It’s not that I’m against legitimate programs like weight watchers that help a person deal with the day-to-day practicality of eating right. They do good things, and emphasize long-term change.

But I went on weight watchers – and I lost 30 pounds on it – and then I gained it all back – BECAUSE I WAS DEPRESSED.

“Dr” Phil needs to take a good hard look at his own (overweight!) self and start educating his audience about the real causes of weight gain. It’s not the fast food joints. It’s not the dramatic pounds of lard that he dumps on his stage to illustrate what his guests consume every month.

No – it’s people with emotional issues that are self medicating in order to deal with them.

Deal with the cause – and the symptom will eventually take care of itself (with a little bit of hard work of course – but I know that it will).

I’ll end with an anecdote: last night I went out to a show with friends. When it was over, we went to a restaurant. I was starving because I hadn’t really eaten all day. I ordered food (some healthy, some a bit less – but nothing too damaging), and I ate until I was full. And then – I didn’t order dessert. I didn’t even consider it. It wasn’t on my radar. I was full, I didn’t need to eat chocolate cake because “I was out with friends” or because “I deserved it.”

I just didn’t need it because I wasn’t hungry anymore. It’s as simple as that. And I was clear headed enough to see this. There was no internal yes or no battle here. I wasn’t hungry so I didn’t eat it.

These last few weeks have been the first time in 13 years that I have gone out to eat on several occasions and not even broached the subject of dessert.

And no BS book was involved. All that was involved was clarity.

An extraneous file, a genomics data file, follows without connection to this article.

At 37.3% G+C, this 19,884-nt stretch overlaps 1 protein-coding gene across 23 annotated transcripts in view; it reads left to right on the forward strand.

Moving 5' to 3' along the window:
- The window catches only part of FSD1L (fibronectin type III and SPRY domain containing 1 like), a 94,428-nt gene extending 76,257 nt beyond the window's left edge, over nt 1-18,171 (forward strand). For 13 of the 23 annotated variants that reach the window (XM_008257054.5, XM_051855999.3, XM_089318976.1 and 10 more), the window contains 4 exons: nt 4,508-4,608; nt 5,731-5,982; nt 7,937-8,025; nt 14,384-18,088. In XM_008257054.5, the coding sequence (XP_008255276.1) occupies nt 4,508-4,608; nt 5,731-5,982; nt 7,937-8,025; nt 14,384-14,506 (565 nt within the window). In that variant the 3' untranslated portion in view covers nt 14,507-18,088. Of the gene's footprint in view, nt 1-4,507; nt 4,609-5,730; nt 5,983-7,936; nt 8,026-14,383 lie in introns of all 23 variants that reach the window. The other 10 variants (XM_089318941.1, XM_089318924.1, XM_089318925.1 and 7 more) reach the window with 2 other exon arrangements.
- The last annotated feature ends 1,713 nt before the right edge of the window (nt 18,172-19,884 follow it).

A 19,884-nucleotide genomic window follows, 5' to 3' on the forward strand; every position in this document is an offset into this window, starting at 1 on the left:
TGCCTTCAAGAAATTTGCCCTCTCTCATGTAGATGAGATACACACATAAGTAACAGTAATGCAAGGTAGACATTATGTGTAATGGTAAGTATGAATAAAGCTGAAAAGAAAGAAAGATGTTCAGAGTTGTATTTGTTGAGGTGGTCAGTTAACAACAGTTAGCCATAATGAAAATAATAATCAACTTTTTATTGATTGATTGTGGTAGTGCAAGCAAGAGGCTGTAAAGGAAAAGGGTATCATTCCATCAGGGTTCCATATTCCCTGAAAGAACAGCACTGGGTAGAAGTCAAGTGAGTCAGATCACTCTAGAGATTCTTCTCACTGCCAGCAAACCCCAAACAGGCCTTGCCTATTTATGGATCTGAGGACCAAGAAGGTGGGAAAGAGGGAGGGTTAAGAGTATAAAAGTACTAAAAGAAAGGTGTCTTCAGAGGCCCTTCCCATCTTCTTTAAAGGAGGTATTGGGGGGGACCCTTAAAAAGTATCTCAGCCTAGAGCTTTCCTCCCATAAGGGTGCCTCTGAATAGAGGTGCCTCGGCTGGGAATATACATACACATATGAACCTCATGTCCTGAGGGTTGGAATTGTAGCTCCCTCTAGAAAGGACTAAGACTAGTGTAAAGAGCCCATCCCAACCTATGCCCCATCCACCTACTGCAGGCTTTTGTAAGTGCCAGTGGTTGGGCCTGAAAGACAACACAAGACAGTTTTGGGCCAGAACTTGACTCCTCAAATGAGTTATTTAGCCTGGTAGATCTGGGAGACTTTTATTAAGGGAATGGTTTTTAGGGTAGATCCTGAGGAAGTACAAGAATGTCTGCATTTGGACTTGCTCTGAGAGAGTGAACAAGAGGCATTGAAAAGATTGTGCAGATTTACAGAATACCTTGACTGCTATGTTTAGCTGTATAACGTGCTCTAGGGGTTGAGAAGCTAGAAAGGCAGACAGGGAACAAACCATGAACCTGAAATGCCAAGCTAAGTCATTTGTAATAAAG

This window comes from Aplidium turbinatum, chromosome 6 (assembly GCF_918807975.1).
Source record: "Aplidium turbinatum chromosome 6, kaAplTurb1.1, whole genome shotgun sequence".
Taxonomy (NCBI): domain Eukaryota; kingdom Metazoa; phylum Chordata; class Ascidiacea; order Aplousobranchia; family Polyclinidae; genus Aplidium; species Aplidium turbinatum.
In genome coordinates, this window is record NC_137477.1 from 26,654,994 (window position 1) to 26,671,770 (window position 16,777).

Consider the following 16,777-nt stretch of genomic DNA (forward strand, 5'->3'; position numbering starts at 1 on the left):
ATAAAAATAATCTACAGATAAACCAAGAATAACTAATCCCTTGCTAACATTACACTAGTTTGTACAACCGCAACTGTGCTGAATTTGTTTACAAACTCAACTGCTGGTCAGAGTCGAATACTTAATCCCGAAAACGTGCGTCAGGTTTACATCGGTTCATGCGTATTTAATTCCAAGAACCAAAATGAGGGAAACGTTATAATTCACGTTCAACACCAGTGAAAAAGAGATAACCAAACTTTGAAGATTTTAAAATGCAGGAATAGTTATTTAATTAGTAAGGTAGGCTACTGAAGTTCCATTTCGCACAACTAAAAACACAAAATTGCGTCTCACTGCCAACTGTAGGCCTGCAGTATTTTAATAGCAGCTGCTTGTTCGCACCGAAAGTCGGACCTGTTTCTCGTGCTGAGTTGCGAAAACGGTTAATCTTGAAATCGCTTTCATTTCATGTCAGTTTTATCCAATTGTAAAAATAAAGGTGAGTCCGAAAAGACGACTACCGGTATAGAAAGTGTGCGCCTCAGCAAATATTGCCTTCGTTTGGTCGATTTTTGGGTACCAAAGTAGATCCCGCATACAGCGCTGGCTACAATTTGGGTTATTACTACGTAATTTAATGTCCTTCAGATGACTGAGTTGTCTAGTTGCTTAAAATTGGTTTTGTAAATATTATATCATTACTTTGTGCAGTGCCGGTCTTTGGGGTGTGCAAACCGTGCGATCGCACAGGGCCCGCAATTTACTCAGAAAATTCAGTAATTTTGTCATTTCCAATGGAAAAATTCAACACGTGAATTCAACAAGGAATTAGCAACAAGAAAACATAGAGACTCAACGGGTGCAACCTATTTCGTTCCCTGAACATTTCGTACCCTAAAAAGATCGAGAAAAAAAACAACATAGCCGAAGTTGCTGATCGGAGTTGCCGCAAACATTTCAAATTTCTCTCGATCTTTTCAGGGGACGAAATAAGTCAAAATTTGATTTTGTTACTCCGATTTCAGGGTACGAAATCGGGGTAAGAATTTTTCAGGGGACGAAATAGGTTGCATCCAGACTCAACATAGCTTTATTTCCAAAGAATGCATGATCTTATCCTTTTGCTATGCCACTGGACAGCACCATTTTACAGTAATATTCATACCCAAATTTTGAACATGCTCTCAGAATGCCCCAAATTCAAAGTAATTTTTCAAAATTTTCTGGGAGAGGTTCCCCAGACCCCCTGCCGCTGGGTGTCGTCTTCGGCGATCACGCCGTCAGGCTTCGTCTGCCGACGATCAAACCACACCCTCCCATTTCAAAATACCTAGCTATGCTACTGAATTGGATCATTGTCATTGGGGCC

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5 Responses to “17 day diet my ass!”

  1. Marie January 9, 2011 at 20:09 #

    I have to defend the Biggest Loser here, because I love that show.

    Those contestants are not just on diets and crazy exercise regimes. They are also monitored by doctors. And in therapy. You don’t see them in a session, but you occasionally see Bob or Jillian taking a contestant outside and asking about their personal lives, and the connection between their family/loss/self-esteem issues and their weight is SO obvious. So it’s clear that BL knows what they’re really dealing with, and that the nice people at the ranch includes a team of head-doctors. They’re probably not prescribing zoloft – or maybe they are – but they are definitely, DEFINITELY giving these people some counseling. And most contestants do not gain it all back. There was that one guy, and as soon as the show found out, they teamed up with him on his journey to lose it all again.

    I used to watch Biggest Loser and cry (ok, I still cry) because I wished I was fat so that I could go to a place like the ranch and get a complete mind-body-soul makeover like that. I wanted someone to come in and help me and save me and turn my life around, too. There’s actually a post about this somewhere in my archives.

    I agree with you about Dr. Phil and the rest. But BL is the shit, and Jillian Michaels is my hero. They do it right.

    • mommyodyssey January 9, 2011 at 22:42 #

      Ok – I’ll concede that BL isn’t as bad. But the rest suck! 🙂

  2. mkate23 January 19, 2011 at 18:54 #

    Nice post. Mostly true. It is nice to have a diet to follow after you clear up the emotional mess though…because probably after years of trama eating – you could use some good habits.

    • mommyodyssey January 19, 2011 at 21:25 #

      that’s definitely true. I’ve started seeing a dietician to get that kind of stuff in order. I just hate the way people are ripped off so much, it really is just about getting some sort of minimal support system.

  3. Landsake April 9, 2011 at 01:49 #

    Thank you for putting this out there. I experienced the same thing, when on Prozac. All of a sudden, the cravings that were like constant static in my head, were gone. I lost 30 pound without even trying because I felt good, and was able to focus on doing things that made me feel better, like eating properly, and moving my body.

    Here I am after miscarriage #4, wanting to go back on Prozac to lose weight to help with the PCOS, (and you know, not be depressed) and hopefully better my odds next time, but NOT going on the meds, because I’m concerned about effects on the pregnancy (if there is another one).

    Again, thanks for being out there, and for putting what feels like my very own thoughts in such perfect order.